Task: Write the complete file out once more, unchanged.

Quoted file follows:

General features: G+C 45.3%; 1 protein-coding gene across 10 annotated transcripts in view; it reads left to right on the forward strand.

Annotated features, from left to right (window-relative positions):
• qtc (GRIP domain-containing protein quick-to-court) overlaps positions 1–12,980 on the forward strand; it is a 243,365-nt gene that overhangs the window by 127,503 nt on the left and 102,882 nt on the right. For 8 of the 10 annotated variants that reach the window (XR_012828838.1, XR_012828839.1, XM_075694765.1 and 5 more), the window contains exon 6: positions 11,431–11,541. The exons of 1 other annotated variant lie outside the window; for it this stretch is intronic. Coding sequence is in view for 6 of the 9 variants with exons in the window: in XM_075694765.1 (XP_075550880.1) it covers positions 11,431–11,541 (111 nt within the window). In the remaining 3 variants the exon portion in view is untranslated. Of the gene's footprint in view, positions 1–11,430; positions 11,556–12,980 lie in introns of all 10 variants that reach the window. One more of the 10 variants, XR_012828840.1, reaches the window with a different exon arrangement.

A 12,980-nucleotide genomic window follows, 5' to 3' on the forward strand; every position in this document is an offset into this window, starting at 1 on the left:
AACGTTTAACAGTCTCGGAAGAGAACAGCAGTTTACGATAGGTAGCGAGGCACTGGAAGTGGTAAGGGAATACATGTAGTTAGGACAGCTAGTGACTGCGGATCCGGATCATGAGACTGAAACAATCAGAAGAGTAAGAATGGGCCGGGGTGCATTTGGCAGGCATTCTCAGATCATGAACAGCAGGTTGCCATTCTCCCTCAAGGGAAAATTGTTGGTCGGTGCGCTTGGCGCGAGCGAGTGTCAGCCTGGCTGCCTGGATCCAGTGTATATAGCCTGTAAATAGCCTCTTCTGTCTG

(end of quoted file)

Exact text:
General features: G+C 45.3%; 1 protein-coding gene across 10 annotated transcripts in view; it reads left to right on the forward strand.

Annotated features, from left to right (window-relative positions):
• qtc (GRIP domain-containing protein quick-to-court) overlaps positions 1–12,980 on the forward strand; it is a 243,365-nt gene that overhangs the window by 127,503 nt on the left and 102,882 nt on the right. For 8 of the 10 annotated variants that reach the window (XR_012828838.1, XR_012828839.1, XM_075694765.1 and 5 more), the window contains exon 6: positions 11,431–11,541. The exons of 1 other annotated variant lie outside the window; for it this stretch is intronic. Coding sequence is in view for 6 of the 9 variants with exons in the window: in XM_075694765.1 (XP_075550880.1) it covers positions 11,431–11,541 (111 nt within the window). In the remaining 3 variants the exon portion in view is untranslated. Of the gene's footprint in view, positions 1–11,430; positions 11,556–12,980 lie in introns of all 10 variants that reach the window. One more of the 10 variants, XR_012828840.1, reaches the window with a different exon arrangement.

A 12,980-nucleotide genomic window follows, 5' to 3' on the forward strand; every position in this document is an offset into this window, starting at 1 on the left:
AACGTTTAACAGTCTCGGAAGAGAACAGCAGTTTACGATAGGTAGCGAGGCACTGGAAGTGGTAAGGGAATACATGTAGTTAGGACAGCTAGTGACTGCGGATCCGGATCATGAGACTGAAACAATCAGAAGAGTAAGAATGGGCCGGGGTGCATTTGGCAGGCATTCTCAGATCATGAACAGCAGGTTGCCATTCTCCCTCAAGGGAAAATTGTTGGTCGGTGCGCTTGGCGCGAGCGAGTGTCAGCCTGGCTGCCTGGATCCAGTGTATATAGCCTGTAAATAGCCTCTTCTGTCTG